Genealogy is good for the soul
Genealogy is a recorded history of a person or family’s descent from an ancestor or ancestors. Soul is spiritual or emotional warmth, force or evidence. These combine well: knowing your roots and connecting with family are good for the soul.
Genealogy is also a great hobby for people of all ages, one you can stop and restart at any time. The experience can be as simple or as complicated as you want it to be, and as fulfilling or frustrating.
Research choices include concentrating on one surname from a specific area, collecting old pictures, joining a local and/or national genealogy society, and collecting documents to place in a binder. You can travel to do research at a library, cemetery or birth place of an ancestor. You can use the Internet to place surname queries or create a Web site.
How do you start? Here is a trade secret: if possible, contact the oldest female sibling on either side of the family - she usually receives family memorabilia when parents pass away. She will also be able to distinguish fact from fiction. Record or write down as much as possible of the conversation.
In the mid-’80s, I had dinner with my dad’s oldest sister. She pulled out the family Bible. Notes were transcribed of the names of the villages in Hungary the grandparents had come from, and the maiden names of my grandmother, and my grandfather’s mother.
Years later, I joined a local genealogy club to learn to do overseas research. The Western Reserve Historical Society Library became a destination along with the Mormon Library in Kirtland, Ohio. A national genealogy club, with membership specializing in Eastern European countries, was next. I joined two local ethnic genealogy societies specializing in Hungarian and Polish research.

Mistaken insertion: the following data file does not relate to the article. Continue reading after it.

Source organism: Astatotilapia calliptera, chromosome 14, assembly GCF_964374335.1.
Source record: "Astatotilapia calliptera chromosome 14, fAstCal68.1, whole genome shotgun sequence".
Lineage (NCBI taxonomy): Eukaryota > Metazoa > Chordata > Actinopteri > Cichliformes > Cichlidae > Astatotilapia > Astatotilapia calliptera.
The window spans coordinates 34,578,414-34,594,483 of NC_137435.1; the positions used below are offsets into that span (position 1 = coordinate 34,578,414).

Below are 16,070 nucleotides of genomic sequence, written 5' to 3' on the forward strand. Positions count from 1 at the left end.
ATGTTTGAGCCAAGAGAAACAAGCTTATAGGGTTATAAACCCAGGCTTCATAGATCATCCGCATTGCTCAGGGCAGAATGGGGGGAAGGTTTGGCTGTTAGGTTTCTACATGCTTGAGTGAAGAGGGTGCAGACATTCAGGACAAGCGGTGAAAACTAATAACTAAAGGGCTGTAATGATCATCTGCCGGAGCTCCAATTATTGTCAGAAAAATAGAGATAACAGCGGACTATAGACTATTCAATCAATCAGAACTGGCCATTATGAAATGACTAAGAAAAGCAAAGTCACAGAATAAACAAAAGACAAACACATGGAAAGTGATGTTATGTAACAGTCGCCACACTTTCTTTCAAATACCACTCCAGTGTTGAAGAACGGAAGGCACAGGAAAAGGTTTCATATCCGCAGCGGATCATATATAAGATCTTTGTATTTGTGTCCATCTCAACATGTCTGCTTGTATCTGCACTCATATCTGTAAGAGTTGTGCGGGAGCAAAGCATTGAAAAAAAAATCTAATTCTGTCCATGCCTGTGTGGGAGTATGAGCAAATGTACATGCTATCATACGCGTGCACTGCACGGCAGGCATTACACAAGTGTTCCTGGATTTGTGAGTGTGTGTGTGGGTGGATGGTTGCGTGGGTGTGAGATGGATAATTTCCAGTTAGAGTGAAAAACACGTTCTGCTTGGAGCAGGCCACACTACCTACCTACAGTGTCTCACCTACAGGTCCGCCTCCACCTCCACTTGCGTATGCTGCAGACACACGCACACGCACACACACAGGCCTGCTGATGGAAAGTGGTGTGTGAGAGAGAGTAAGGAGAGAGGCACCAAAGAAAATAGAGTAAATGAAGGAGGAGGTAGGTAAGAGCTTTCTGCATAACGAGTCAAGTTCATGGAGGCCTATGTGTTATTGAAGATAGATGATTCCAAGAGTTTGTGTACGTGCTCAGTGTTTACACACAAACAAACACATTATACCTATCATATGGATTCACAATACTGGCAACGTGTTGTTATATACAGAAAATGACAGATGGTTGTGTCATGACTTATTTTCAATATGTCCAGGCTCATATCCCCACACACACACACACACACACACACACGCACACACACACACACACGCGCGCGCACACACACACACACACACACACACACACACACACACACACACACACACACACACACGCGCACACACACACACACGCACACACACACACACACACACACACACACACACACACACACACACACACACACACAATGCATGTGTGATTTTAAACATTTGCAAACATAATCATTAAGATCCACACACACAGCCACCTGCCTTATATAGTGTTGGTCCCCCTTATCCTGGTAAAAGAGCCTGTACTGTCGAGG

I later started on my spouse’s family. One of her parents was of Hungarian descent; that was easy. Her German ancestors were more difficult because her grandfather was illegitimate. But, we had his birth record and it listed the village. Initially, we hired the wrong person to do our research, but we later found a good one.
Now, 15 years and 2,000-plus names later, information is stored on a computer program and in binders containing historical documents. The family tree is public on Ancestry.com.
One project I loved was collecting wedding pictures and family group pictures of my ancestors and mounting them on the wall like a family tree. But some of the pictures were missing. Remember the trade secret? I wrote to my wife’s cousin – the daughter of the oldest female sibling in that line. A surprising reward soon arrived: a great wedding photo from 1899.
Be prepared to spend money, to hit dead ends, and to be disappointed by relatives who don’t care about family history. You will be rewarded when you least expect it. Other researchers enjoy helping beginners. Genealogy has become an industry, so be careful when hiring someone to do research. Use referrals and check references.
Happy researching as you reward your soul!
Allan Kuntz is a 37-year resident of Cleveland Heights, who is enjoying retirement.